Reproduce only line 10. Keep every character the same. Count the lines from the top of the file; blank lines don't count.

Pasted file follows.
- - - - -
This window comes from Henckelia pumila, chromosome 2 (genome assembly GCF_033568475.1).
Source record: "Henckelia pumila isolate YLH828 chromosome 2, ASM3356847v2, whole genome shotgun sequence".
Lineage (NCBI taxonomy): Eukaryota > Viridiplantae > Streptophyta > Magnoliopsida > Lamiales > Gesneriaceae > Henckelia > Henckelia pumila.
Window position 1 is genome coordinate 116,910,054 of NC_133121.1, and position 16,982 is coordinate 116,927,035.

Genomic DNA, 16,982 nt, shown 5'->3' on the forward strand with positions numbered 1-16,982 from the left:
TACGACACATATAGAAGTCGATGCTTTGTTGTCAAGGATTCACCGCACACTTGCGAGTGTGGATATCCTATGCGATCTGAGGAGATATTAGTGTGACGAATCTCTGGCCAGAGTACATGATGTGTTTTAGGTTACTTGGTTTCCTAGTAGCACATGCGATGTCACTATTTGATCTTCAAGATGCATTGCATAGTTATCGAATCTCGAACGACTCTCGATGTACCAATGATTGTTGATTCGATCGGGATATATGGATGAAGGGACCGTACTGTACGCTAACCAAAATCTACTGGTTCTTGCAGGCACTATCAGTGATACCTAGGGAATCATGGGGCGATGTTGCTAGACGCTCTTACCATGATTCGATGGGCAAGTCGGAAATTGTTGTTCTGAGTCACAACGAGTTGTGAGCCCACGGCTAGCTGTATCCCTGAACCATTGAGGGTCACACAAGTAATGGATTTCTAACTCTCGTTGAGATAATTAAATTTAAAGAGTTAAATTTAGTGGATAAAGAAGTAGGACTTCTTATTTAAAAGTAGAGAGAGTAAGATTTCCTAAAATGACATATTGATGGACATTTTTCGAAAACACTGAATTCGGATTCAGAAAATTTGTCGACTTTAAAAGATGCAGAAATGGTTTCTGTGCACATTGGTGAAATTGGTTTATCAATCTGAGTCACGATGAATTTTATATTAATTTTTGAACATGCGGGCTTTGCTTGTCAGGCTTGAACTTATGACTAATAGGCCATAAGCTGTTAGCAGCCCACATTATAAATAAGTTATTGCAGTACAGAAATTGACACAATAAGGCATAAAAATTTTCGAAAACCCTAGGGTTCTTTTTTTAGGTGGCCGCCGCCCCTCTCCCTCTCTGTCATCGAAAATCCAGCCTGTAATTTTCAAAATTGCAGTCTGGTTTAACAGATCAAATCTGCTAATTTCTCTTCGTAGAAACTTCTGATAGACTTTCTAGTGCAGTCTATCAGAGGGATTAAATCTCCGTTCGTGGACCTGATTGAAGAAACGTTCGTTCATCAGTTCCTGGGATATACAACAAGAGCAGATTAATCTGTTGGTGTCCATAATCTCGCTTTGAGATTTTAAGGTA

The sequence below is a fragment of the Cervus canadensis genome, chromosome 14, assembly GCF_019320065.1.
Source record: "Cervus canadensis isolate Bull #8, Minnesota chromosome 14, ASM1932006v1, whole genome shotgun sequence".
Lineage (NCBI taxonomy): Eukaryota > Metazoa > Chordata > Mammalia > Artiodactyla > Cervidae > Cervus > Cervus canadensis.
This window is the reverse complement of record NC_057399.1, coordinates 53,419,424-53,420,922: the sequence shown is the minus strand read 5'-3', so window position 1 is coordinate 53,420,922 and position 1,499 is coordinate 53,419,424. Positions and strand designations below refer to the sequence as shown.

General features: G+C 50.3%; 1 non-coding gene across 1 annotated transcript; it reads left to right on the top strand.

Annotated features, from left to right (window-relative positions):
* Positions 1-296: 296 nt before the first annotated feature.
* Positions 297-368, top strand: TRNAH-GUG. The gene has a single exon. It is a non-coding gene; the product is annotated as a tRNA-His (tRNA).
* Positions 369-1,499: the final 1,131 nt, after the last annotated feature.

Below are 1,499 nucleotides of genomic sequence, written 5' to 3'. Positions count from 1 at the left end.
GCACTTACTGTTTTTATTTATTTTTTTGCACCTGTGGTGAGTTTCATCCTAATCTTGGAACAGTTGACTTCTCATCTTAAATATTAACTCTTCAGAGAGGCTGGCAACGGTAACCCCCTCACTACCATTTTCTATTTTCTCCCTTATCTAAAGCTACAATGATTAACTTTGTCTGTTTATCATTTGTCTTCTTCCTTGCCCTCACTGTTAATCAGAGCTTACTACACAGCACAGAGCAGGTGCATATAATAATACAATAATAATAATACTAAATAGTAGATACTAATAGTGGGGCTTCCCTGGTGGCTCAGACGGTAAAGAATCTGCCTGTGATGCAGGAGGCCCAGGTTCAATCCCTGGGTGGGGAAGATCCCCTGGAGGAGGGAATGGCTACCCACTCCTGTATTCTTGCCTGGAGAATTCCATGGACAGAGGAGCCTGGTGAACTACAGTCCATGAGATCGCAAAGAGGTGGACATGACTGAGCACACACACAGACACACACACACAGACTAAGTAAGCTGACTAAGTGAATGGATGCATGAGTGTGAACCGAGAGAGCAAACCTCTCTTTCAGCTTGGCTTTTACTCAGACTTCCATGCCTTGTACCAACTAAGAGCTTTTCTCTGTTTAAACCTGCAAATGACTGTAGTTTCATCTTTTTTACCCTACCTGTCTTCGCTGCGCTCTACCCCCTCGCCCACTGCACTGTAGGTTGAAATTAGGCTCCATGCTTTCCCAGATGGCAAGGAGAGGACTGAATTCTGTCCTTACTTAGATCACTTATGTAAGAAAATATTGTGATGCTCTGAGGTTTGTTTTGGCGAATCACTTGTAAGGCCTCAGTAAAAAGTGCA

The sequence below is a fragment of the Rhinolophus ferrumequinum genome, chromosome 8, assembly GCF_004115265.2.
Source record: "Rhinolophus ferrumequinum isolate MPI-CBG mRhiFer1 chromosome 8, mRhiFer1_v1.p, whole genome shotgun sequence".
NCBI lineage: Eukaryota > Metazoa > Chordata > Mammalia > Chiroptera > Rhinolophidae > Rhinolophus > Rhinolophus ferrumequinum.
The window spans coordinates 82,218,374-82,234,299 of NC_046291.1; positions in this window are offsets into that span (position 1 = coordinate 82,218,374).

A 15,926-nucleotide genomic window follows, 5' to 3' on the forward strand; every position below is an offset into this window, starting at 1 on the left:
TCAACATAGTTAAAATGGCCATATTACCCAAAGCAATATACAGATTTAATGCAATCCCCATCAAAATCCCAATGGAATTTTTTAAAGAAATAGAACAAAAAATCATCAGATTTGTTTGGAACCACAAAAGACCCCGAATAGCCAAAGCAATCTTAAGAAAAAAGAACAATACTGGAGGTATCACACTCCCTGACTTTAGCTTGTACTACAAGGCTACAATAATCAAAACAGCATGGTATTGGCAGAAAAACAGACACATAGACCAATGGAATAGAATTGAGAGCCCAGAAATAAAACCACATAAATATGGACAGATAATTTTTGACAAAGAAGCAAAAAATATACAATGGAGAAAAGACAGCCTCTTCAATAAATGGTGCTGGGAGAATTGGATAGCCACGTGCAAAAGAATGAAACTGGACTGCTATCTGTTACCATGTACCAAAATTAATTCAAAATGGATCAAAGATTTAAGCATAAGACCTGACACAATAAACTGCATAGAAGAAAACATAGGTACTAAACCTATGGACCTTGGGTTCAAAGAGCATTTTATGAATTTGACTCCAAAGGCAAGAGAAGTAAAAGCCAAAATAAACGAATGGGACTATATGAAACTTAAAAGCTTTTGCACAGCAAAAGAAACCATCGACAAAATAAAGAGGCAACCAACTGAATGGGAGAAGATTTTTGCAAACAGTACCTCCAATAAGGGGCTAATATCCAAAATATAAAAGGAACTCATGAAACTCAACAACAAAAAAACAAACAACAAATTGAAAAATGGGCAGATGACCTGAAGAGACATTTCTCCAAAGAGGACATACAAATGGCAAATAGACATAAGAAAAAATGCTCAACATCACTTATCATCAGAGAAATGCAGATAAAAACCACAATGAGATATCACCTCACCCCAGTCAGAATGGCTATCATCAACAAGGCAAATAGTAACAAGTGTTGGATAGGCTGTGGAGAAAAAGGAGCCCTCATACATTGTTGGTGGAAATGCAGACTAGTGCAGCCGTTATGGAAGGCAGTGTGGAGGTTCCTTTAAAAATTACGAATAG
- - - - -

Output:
This window is the reverse complement of record NC_057399.1, coordinates 53,419,424-53,420,922: the sequence shown is the minus strand read 5'-3', so window position 1 is coordinate 53,420,922 and position 1,499 is coordinate 53,419,424. Positions and strand designations below refer to the sequence as shown.